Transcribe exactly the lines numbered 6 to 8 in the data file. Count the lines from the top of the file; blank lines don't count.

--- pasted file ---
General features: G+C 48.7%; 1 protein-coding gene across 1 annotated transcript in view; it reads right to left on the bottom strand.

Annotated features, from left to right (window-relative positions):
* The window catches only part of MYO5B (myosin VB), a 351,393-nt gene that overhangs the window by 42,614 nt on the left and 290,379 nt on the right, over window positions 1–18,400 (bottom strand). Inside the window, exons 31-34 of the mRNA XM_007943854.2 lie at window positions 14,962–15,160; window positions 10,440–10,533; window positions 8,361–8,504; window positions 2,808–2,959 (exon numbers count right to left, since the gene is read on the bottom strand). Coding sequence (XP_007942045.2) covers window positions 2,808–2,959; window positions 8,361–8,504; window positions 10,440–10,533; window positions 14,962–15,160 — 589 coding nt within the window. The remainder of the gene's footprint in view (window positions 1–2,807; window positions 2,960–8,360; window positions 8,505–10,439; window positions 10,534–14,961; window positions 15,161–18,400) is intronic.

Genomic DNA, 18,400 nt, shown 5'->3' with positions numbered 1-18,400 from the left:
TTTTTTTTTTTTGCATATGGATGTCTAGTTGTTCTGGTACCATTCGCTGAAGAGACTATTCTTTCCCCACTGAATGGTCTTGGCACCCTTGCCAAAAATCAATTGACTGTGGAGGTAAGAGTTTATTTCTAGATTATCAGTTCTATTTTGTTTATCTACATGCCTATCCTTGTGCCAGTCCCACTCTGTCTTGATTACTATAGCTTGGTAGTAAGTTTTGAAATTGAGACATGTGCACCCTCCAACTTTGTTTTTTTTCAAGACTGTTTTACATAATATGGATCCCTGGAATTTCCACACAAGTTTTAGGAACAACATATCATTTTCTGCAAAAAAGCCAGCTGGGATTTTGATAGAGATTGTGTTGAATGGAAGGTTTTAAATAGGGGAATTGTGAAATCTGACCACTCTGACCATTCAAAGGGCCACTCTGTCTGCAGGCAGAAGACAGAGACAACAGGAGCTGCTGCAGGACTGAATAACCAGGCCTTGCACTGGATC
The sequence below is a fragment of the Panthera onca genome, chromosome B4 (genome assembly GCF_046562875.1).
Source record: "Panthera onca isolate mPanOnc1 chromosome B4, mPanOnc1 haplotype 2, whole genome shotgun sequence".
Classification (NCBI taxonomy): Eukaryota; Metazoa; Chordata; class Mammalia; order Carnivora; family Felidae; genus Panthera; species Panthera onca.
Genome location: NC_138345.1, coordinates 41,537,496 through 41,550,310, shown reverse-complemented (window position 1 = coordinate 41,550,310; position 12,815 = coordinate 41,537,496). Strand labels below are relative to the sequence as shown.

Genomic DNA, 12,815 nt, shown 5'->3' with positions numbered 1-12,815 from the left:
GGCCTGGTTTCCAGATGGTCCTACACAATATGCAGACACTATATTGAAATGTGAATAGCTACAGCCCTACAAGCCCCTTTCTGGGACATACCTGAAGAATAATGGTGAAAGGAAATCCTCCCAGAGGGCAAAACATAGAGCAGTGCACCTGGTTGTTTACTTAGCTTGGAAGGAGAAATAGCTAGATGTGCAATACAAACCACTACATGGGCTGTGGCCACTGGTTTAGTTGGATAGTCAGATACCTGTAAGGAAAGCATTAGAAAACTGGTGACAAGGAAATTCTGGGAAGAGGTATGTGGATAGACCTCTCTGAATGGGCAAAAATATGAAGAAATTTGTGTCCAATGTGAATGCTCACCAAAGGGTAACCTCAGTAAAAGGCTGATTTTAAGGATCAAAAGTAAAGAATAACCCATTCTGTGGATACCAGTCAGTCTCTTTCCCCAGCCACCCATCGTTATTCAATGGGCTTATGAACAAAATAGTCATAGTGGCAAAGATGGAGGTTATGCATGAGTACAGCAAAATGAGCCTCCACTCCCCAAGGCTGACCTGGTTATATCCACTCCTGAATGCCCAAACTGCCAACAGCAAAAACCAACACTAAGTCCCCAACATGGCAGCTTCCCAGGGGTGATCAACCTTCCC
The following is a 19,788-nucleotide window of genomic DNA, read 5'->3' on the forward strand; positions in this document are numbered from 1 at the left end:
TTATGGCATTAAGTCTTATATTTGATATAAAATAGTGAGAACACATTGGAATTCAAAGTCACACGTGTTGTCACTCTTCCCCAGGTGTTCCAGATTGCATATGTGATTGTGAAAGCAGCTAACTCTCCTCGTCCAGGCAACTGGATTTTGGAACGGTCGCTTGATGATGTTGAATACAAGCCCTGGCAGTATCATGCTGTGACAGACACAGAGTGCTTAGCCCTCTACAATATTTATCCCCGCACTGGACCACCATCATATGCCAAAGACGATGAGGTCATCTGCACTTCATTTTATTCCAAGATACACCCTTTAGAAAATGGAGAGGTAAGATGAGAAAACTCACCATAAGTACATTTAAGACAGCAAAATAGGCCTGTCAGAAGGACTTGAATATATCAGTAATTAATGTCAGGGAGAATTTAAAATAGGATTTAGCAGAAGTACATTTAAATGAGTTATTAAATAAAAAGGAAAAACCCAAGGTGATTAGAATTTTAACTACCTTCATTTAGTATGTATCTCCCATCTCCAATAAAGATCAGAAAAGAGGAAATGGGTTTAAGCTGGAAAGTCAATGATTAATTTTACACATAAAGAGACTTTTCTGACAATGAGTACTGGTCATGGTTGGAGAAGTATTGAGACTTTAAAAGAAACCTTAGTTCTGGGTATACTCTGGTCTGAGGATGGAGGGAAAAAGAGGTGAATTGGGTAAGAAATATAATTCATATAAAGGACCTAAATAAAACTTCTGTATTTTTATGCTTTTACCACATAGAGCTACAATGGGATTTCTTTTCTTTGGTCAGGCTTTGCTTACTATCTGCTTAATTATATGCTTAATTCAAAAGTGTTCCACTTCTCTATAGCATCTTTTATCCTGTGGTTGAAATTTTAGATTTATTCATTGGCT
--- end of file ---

The sequence below is a fragment of the Panthera onca genome, chromosome B4 (genome assembly GCF_046562875.1).
Source record: "Panthera onca isolate mPanOnc1 chromosome B4, mPanOnc1 haplotype 2, whole genome shotgun sequence".
Classification (NCBI taxonomy): Eukaryota; Metazoa; Chordata; class Mammalia; order Carnivora; family Felidae; genus Panthera; species Panthera onca.